Afghan security forces gather at the site of Monday's attack near the Bagram Air Base, north of Kabul, Afghanistan, Tuesday, April 9, 2019. Three American service members and a U.S. contractor were killed when their convoy hit a roadside bomb on Monday near the main U.S. base in Afghanistan, the U.S. forces said. The Taliban claimed responsibility for the attack.
Scott LaMar has worked in both radio and television for more than four decades.
Currently, LaMar is the Host and Executive Producer of the daily Smart Talk news and public affairs program on WITF-FM, 89.5 & 93.3 in Harrisburg, Pa.
Previously, LaMar was WITF TV’s Sr. Public Affairs producer and produced the station’s award-winning weekly public affairs TV program Smart Talk.
LaMar was a regular contributor to BBC World News TV before and after the 2020 U.S. Presidential election.
The American Society of Civil Engineers honored LaMar with their national Excellence in Journalism award in 2020. LaMar was the only recipient of the award nationally. He has won more than a dozen Pennsylvania Associated Press Broadcast Awards since 2000 and has been nominated for five Mid-Atlantic Emmy Awards.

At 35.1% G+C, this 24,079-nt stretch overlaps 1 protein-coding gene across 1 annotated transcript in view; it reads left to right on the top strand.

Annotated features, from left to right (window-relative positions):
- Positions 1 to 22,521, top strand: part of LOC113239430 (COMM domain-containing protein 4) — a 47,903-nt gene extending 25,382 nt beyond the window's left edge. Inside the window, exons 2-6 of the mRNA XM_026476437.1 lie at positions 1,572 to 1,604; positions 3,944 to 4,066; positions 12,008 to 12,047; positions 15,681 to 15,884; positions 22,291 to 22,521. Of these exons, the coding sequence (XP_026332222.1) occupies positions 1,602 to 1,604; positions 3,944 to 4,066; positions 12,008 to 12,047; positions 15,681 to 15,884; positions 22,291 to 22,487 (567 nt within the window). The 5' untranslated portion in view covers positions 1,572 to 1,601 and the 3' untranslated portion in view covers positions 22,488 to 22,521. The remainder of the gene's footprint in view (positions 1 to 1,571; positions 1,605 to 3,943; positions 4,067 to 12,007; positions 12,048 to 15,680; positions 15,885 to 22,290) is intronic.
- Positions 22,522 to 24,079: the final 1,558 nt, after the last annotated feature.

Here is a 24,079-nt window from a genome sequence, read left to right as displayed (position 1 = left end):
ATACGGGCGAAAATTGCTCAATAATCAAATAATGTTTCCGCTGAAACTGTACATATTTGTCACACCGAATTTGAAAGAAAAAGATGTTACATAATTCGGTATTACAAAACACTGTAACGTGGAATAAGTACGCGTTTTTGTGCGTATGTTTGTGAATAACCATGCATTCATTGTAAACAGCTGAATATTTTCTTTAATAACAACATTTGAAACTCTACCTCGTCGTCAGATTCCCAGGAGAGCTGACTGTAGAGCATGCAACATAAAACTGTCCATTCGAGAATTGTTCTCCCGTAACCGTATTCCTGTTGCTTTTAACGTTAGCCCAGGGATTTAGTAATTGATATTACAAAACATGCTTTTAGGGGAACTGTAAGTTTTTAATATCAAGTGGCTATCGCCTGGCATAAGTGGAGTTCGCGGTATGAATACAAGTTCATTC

LaMar and Smart Talk have been recognized throughout the Central Pennsylvania community including ADVOZ Lancaster’s first “Dignity in Dialogue Award”, the South-Central Assembly’s “Regional Citizen Award” and was named a “Humanitarian Hero” by The Humane Society of the United States/Pennsylvania.
A native of Coatesville, Pa., LaMar has also worked as a broadcast news anchor, sports play-by-play announcer and manager.
Listen to Smart Talk every weekday at 9am and 7pm on WITF 89.5 & 93.3. You can also stream WITF radio live on our website or ask your smart speaker to “Play WITF Radio.”
Using resources that included oral histories and internal documents Whitlock details “the U.S. government’s strategies were a mess, the statistics were distorted, the nation-building project was a colossal failure and that drugs and corruption gained a stranglehold over their allies in the Afghan government.”
Whitlock describes how the U.S. often didn’t know who the enemy was, spent huge amounts of money with little to show for it, and knew nothing about Afghan culture.